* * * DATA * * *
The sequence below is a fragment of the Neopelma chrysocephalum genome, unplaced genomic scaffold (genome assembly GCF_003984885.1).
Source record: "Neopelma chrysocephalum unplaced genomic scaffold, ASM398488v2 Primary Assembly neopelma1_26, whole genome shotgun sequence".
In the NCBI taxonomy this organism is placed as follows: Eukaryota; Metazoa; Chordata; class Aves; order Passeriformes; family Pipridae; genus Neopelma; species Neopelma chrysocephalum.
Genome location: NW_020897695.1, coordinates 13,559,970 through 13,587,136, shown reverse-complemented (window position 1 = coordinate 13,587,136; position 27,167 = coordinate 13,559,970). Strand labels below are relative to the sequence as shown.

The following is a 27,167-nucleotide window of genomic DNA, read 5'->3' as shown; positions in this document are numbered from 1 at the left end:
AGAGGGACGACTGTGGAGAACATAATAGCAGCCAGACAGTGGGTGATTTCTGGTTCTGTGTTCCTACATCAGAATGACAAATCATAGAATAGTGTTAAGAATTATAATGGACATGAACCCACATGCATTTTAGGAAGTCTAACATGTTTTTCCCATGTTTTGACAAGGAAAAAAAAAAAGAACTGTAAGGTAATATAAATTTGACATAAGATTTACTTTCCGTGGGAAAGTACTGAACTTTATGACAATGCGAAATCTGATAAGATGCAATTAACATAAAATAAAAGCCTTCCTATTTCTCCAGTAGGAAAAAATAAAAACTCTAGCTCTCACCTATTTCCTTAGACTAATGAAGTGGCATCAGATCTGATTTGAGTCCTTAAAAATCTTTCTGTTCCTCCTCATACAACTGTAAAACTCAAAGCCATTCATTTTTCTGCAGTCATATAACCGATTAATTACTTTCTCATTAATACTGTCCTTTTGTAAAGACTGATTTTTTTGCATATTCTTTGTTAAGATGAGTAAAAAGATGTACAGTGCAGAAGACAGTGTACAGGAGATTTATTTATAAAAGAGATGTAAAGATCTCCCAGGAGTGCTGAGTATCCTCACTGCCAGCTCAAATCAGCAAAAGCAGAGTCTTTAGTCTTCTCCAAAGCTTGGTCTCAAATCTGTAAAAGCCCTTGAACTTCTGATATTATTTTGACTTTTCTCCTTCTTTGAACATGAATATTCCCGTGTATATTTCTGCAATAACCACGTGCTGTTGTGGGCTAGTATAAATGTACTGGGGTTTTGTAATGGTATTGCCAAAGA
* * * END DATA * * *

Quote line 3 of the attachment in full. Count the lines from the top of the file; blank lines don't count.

In the NCBI taxonomy this organism is placed as follows: Eukaryota; Metazoa; Chordata; class Aves; order Passeriformes; family Pipridae; genus Neopelma; species Neopelma chrysocephalum.